The brand’s advertising has always taken a bold, and often controversial approach to carve Ikea’s sizeable niche in the UK. We take a look at some of the Swedish retailer’s ads over the decades.

Chuck Out your Chintz

In 1996 Ikea invited housewives in the UK to rid their British homes of chintzy clutter and replace it with Ikea’s Scandinavian inspired designs, with the aid of an Ikea branded skip.

Stop Being So English

In 2000 Ikea urged us Brits to “Stop being so English” and embrace its Scandinavian approach to design. The ad lampoons “snooty” middle Britain with a couple claiming they “are much happier now” that they’ve become Ikea people and “not so stiff”.


In 2002, Ikea took a similar approach with a campaign playfully poking fun at our American cousins. The US “Unboring” campaign saw Ikea launch the Unboring Manifesto urging Americans to ditch their outdated furniture in favour of Ikea ranges designed to fit their style and personality.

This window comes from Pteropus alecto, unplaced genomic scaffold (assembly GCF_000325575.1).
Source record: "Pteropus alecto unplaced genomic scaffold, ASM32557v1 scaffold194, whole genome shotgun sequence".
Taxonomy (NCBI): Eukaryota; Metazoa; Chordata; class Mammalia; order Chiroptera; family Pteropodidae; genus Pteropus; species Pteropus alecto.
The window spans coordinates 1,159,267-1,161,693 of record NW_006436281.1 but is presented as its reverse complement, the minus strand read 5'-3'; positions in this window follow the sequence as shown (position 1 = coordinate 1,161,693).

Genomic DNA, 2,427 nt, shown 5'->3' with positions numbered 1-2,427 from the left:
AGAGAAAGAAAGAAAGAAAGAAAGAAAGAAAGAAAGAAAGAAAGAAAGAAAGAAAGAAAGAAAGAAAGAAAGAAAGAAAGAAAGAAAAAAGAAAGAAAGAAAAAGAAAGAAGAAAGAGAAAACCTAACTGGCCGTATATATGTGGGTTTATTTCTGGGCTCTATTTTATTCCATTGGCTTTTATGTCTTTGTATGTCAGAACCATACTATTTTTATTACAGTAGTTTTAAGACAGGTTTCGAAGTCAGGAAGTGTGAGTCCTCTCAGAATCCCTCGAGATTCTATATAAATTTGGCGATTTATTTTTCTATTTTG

At the centre of the campaign was ‘lamp’, a TV ad produced by film director Spike Jonze that told US audiences they were crazy for feeling bad for old discarded furniture.

Cats – Happy Inside

Ikea’s Cats ad from 2010 saw Ikea release 100 cats into its Wembley store and film what they got up to as they explored the store and made themselves at home amongst the kitchens and bedrooms.


More recently Ikea has aligned itself with music and its 2010 Kitchens ad featured Man Like Me covering Jona Lewie’s ‘You will always find me in the kitchen at parties”. Set in a house made up of Ikea’s kitchens, the ad was also released as the band’s official music video for the track.

Bright Shiny Colours

To this year, and a spot that is a panoply of 80s references. A frankly bonkers ad that sees a woman sartorially influenced by keep fit queen The Green Goddess dance her way through, in Flashdance style, a part house, part fantasy world (including a nod to a children’s TV staple, Jamie and the Magic Torch). All to the tune of a high energy ditty entitled “Bright Shiny Colours” to, err, illustrate the bright shiny things you can buy at Ikea.